How brands influence our lives using psychology
When researching this topic, I came across a white paper called The consumer psychology of brands by Bernd Schmitt.
Schmitt introduces a consumer-psychology model of brands broken down into a five-part framework including; identifying, experiencing, integrating, signifying, and connecting.
While we’re always going to be influenced, understanding how we interact with brands can help us find how we can make better-informed buying decisions.
Let’s explore the consumer-psychology model in greater detail.
As part of identifying, a consumer identifies the brand and its category, forms associations, and compares the relations between brands.
So let’s say the category you’re looking in is sneakers. When you visit a shopfront or an online store, you’re naturally looking for recognisable brand associations.
Converse All-Stars have been around for over 80 years and were the first mass-produced sneakers for basketball. Since then, All-Stars have been an iconic brand for casual sneakers. In fact, 60% of Americans own or have owned at least one pair of these sneakers.
So, it’s only natural that you recognise the Converse logo when you go looking for sneakers—with which you’ve already built trust.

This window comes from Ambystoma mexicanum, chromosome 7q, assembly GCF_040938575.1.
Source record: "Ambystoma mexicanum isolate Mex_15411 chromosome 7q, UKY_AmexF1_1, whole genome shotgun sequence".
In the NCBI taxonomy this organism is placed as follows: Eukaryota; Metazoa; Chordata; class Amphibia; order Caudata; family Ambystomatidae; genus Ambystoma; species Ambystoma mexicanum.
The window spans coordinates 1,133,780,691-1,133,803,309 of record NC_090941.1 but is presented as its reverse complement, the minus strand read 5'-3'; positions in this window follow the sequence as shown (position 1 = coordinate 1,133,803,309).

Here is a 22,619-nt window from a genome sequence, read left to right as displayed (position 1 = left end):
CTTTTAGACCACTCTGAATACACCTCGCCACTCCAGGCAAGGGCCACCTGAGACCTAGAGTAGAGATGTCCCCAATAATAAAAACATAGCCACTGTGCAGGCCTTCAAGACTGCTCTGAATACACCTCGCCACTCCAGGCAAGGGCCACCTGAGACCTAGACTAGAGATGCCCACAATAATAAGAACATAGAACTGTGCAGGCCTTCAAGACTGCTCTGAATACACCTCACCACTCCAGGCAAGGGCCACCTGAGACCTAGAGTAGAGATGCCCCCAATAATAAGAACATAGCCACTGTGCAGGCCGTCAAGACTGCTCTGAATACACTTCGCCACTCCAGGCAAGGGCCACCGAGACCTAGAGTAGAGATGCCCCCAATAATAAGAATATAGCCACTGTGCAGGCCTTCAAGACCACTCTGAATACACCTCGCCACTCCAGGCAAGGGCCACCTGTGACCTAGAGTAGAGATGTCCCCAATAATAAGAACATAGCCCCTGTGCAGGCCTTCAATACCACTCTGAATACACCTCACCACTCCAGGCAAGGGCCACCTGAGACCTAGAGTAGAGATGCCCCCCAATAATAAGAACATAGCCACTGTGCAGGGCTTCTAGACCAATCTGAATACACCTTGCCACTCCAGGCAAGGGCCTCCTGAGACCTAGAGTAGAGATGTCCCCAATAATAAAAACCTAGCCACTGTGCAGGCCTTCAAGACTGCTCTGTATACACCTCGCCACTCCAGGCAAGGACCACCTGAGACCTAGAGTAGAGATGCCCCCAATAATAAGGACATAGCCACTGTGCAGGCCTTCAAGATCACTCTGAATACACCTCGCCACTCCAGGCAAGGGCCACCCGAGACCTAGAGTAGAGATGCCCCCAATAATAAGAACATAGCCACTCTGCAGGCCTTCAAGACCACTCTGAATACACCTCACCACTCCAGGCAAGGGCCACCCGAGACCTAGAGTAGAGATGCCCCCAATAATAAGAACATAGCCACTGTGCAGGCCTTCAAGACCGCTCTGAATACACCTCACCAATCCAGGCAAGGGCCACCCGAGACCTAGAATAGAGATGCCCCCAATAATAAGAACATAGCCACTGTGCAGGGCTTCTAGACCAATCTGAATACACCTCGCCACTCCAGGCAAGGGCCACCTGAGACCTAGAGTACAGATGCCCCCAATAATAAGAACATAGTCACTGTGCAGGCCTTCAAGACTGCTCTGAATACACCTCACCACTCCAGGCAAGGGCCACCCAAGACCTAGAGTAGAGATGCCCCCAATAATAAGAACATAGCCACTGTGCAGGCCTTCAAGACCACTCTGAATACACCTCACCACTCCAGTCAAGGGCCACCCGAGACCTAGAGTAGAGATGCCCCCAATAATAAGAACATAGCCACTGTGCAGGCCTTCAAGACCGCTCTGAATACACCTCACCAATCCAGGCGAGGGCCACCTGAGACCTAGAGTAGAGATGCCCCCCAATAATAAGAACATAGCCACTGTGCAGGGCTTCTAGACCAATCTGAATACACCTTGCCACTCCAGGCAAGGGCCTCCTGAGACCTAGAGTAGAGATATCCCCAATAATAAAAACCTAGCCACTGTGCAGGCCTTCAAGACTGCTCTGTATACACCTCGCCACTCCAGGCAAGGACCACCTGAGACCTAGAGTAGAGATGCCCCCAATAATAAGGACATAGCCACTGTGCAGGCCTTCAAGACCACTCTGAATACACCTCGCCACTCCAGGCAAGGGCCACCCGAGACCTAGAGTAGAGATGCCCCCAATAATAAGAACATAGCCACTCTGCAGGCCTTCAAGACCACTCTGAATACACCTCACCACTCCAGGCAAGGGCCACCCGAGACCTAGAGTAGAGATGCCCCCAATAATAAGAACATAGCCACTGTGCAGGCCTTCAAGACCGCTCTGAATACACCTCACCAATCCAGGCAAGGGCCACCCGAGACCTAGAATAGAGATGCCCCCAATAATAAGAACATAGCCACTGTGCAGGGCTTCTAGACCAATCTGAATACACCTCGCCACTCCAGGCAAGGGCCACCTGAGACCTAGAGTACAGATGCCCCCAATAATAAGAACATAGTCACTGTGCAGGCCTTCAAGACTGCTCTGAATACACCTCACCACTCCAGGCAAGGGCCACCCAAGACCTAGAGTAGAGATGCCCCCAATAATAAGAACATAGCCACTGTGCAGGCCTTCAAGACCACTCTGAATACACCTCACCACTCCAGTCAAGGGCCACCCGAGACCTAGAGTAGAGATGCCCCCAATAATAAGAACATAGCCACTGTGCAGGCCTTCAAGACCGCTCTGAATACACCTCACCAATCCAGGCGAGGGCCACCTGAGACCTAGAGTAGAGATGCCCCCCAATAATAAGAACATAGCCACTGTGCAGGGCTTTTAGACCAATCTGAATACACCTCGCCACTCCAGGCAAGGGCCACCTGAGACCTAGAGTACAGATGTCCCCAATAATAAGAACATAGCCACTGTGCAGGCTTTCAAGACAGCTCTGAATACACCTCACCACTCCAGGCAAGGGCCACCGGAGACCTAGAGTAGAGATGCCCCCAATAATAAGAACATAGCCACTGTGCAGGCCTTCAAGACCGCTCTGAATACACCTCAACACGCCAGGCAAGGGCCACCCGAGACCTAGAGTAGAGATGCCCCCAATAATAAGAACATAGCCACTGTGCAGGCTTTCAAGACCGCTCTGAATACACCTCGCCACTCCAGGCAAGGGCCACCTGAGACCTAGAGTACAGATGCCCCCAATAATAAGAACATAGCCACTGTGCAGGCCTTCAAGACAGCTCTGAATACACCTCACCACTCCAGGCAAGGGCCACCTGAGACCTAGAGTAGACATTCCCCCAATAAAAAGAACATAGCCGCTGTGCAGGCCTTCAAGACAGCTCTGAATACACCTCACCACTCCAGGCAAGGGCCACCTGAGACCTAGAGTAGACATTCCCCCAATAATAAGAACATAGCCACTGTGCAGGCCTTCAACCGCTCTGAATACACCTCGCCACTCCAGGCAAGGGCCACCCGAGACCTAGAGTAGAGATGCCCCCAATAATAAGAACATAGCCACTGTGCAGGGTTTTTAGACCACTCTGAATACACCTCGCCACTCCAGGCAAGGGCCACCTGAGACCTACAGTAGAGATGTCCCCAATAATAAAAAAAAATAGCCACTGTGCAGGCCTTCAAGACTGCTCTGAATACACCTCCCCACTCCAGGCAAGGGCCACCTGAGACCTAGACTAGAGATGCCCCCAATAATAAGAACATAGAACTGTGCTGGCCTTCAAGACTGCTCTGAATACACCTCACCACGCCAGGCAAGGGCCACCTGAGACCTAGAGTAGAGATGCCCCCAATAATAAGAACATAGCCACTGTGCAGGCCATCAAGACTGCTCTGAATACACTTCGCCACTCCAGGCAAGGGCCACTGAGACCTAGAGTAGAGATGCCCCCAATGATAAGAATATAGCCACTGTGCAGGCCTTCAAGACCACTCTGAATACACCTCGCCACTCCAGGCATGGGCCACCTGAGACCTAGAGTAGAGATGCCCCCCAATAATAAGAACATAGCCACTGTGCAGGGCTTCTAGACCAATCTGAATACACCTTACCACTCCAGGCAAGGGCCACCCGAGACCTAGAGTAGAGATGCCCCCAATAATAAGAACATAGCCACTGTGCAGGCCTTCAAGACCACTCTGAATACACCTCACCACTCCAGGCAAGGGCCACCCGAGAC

When categorising brands and products, consumers are dependent on what they can recognise or remember. Without identifying a specific brand, consumers may relate unknown brands to brands they already know and trust.
For example, there’s a brand of sneaker called Etiko, which has a similar design to Converse sneakers. The main difference is Etiko prides itself on making shoes ethically with naturally sourced materials.
If you were looking for sneakers and stumbled across Etiko, you perhaps wouldn’t recognise the brand. But you may draw similarities to Etiko and Converse All-Stars because of their resemblance. At least that was my experience.
Experiencing refers to sensory, affective and participatory experiences that a consumer has with a brand.